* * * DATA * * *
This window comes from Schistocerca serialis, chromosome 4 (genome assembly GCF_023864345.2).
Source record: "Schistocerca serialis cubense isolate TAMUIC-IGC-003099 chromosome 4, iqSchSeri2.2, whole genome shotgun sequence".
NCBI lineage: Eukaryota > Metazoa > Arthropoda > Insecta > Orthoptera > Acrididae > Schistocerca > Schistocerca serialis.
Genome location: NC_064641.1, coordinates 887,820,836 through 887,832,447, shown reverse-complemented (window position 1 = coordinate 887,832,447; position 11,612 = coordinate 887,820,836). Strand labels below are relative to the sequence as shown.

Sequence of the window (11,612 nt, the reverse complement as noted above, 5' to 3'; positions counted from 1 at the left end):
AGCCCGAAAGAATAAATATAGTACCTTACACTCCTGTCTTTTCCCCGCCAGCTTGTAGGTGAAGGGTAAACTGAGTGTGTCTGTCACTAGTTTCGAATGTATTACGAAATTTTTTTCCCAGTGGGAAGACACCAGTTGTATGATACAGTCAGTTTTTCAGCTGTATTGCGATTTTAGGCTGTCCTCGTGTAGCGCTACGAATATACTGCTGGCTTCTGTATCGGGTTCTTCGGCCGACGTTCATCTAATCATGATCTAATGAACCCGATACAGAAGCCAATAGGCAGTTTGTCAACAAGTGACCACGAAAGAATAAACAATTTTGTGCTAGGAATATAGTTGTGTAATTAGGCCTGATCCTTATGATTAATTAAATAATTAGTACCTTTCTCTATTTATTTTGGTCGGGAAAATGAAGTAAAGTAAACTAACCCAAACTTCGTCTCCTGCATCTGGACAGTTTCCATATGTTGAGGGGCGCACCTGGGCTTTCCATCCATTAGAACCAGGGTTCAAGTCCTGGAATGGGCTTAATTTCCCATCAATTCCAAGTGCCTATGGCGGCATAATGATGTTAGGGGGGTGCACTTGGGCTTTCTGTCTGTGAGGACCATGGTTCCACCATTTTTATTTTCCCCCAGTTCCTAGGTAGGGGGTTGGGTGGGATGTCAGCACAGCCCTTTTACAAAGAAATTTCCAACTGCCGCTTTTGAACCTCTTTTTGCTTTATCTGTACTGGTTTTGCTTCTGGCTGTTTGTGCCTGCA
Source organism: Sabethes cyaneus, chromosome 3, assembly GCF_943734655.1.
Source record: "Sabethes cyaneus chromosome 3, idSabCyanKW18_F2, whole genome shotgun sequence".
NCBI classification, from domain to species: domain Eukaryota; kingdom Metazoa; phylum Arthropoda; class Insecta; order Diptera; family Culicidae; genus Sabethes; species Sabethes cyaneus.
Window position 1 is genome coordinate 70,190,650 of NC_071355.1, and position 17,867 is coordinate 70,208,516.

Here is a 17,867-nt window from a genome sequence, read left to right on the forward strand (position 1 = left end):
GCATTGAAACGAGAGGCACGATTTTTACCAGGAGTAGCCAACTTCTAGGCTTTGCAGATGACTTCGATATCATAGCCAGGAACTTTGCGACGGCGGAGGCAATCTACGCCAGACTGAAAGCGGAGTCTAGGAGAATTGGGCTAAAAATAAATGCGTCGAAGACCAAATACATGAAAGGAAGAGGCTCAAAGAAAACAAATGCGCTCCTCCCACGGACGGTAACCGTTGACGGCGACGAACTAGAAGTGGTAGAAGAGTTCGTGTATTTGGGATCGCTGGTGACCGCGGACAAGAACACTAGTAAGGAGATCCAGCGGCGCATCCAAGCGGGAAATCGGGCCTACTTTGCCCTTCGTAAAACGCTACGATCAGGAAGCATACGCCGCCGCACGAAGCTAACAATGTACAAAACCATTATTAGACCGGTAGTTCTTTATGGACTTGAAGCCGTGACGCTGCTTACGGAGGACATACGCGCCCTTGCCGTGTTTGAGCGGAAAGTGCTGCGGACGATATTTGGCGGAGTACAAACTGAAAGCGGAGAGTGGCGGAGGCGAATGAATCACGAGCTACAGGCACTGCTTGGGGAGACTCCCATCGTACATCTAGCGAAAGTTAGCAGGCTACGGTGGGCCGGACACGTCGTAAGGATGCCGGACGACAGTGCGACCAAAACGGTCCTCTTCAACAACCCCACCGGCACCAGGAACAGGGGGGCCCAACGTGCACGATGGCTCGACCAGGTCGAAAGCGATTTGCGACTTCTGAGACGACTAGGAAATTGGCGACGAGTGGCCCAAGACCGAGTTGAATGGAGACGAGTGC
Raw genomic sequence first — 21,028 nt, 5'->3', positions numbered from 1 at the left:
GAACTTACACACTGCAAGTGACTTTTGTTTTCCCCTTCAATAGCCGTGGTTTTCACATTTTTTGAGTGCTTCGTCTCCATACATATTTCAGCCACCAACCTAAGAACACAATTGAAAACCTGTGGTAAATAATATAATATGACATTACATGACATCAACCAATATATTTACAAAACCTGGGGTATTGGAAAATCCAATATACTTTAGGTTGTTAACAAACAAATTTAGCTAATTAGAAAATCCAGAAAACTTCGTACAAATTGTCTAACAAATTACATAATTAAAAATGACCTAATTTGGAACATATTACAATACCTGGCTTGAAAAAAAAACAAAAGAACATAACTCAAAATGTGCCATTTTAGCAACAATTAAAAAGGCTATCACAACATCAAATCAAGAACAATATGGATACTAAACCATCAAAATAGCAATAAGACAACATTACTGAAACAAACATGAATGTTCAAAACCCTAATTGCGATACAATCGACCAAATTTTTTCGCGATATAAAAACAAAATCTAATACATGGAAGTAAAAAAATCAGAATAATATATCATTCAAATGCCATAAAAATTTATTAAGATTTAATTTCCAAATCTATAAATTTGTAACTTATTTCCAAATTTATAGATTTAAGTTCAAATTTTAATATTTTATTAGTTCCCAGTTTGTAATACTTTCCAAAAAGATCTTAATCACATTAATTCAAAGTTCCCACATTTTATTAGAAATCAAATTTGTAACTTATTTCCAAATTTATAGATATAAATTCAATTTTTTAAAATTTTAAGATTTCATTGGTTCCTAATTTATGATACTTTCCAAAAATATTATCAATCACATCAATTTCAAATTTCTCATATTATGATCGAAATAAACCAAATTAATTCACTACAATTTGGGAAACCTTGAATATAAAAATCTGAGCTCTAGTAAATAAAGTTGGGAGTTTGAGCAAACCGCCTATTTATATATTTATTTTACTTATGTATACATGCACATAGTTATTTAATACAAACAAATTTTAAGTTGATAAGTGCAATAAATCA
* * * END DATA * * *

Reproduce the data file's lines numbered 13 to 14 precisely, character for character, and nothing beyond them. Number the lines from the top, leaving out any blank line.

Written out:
Raw genomic sequence first — 21,028 nt, 5'->3', positions numbered from 1 at the left:
GAACTTACACACTGCAAGTGACTTTTGTTTTCCCCTTCAATAGCCGTGGTTTTCACATTTTTTGAGTGCTTCGTCTCCATACATATTTCAGCCACCAACCTAAGAACACAATTGAAAACCTGTGGTAAATAATATAATATGACATTACATGACATCAACCAATATATTTACAAAACCTGGGGTATTGGAAAATCCAATATACTTTAGGTTGTTAACAAACAAATTTAGCTAATTAGAAAATCCAGAAAACTTCGTACAAATTGTCTAACAAATTACATAATTAAAAATGACCTAATTTGGAACATATTACAATACCTGGCTTGAAAAAAAAACAAAAGAACATAACTCAAAATGTGCCATTTTAGCAACAATTAAAAAGGCTATCACAACATCAAATCAAGAACAATATGGATACTAAACCATCAAAATAGCAATAAGACAACATTACTGAAACAAACATGAATGTTCAAAACCCTAATTGCGATACAATCGACCAAATTTTTTCGCGATATAAAAACAAAATCTAATACATGGAAGTAAAAAAATCAGAATAATATATCATTCAAATGCCATAAAAATTTATTAAGATTTAATTTCCAAATCTATAAATTTGTAACTTATTTCCAAATTTATAGATTTAAGTTCAAATTTTAATATTTTATTAGTTCCCAGTTTGTAATACTTTCCAAAAAGATCTTAATCACATTAATTCAAAGTTCCCACATTTTATTAGAAATCAAATTTGTAACTTATTTCCAAATTTATAGATATAAATTCAATTTTTTAAAATTTTAAGATTTCATTGGTTCCTAATTTATGATACTTTCCAAAAATATTATCAATCACATCAATTTCAAATTTCTCATATTATGATCGAAATAAACCAAATTAATTCACTACAATTTGGGAAACCTTGAATATAAAAATCTGAGCTCTAGTAAATAAAGTTGGGAGTTTGAGCAAACCGCCTATTTATATATTTATTTTACTTATGTATACATGCACATAGTTATTTAATACAAACAAATTTTAAGTTGATAAGTGCAATAAATCA